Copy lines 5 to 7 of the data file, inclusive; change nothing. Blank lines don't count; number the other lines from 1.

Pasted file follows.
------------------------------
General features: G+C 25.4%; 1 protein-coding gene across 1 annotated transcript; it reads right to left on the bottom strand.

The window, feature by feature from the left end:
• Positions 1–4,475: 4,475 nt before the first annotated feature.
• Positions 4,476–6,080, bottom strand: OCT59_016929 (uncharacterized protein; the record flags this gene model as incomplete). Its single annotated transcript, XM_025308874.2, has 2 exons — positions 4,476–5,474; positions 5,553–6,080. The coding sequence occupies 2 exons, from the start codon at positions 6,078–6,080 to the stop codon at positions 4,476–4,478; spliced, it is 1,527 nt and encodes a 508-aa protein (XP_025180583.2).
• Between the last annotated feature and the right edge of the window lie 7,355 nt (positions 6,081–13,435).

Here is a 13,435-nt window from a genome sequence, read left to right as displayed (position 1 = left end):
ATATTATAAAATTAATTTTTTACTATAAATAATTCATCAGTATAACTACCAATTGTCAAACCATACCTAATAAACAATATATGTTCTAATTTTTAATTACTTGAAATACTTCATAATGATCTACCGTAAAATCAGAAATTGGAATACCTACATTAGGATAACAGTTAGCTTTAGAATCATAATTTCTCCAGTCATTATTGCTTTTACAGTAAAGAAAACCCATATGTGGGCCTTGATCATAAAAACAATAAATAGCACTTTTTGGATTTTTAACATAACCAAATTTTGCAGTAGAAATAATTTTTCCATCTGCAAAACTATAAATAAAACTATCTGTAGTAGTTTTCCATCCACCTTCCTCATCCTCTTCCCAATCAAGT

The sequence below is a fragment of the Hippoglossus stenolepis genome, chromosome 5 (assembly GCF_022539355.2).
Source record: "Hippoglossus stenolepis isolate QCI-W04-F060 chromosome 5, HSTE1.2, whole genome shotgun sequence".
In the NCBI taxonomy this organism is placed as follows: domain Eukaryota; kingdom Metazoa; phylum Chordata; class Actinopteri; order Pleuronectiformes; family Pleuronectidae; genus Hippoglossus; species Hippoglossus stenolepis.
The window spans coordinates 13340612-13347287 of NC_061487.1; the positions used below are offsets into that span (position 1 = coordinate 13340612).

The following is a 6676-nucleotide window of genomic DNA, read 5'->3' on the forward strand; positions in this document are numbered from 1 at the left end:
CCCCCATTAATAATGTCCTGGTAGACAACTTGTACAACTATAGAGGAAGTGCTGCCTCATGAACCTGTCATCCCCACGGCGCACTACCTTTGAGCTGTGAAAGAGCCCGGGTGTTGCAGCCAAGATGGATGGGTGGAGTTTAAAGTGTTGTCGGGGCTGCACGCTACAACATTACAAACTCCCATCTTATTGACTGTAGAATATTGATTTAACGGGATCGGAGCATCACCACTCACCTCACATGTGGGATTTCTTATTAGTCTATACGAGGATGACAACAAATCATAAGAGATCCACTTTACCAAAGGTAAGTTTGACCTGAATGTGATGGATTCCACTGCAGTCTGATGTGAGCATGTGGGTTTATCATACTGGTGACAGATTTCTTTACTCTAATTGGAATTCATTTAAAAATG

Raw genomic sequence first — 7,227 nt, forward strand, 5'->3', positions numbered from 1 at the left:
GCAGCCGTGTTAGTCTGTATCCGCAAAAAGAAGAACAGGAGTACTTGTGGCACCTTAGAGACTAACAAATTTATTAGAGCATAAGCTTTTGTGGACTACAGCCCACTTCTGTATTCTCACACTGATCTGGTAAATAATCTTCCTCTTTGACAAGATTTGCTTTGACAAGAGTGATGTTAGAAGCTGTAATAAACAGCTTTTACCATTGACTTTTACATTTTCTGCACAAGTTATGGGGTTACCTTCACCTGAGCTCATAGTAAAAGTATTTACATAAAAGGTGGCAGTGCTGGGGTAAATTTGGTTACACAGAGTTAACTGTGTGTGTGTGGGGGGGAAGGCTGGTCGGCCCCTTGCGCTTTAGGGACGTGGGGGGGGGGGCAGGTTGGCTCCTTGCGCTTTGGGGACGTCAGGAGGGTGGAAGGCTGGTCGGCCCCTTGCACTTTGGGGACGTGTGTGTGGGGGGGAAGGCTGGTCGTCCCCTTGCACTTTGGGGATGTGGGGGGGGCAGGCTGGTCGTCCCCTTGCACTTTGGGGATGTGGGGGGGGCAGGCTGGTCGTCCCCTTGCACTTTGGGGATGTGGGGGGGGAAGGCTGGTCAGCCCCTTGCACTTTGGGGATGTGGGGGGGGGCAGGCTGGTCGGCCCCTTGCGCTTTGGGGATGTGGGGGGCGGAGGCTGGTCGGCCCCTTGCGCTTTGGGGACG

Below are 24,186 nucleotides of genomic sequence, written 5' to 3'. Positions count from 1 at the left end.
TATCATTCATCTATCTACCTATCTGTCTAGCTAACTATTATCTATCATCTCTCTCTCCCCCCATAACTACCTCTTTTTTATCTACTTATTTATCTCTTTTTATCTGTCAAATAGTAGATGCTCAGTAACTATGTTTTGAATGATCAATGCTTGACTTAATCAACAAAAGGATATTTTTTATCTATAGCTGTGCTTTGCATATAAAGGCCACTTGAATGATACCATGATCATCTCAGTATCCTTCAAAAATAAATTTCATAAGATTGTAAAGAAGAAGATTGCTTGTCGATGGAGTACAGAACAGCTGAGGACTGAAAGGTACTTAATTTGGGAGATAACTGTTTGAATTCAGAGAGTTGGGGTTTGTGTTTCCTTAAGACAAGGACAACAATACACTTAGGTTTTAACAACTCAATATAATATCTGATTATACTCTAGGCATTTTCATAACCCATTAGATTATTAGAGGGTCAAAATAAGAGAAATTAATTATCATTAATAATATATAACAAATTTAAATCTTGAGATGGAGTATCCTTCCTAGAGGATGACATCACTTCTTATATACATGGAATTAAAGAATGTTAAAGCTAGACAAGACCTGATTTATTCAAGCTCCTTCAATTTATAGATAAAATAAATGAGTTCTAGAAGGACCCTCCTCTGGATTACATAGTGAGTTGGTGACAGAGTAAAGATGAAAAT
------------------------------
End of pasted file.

• Between the last annotated feature and the right edge of the window lie 7,355 nt (positions 6,081–13,435).

Here is a 13,435-nt window from a genome sequence, read left to right as displayed (position 1 = left end):
ATATTATAAAATTAATTTTTTACTATAAATAATTCATCAGTATAACTACCAATTGTCAAACCATACCTAATAAACAATATATGTTCTAATTTTTAATTACTTGAAATACTTCATAATGATCTACCGTAAAATCAGAAATTGGAATACCTACATTAGGATAACAGTTAGCTTTAGAATCATAATTTCTCCAGTCATTATTGCTTTTACAGTAAAGAAAACCCATATGTGGGCCTTGATCATAAAAACAATAAATAGCACTTTTTGGATTTTTAACATAACCAAATTTTGCAGTAGAAATAATTTTTCCATCTGCAAAACTATAAATAAAACTATCTGTAGTAGTTTTCCATCCACCTTCCTCATCCTCTTCCCAATCAAGT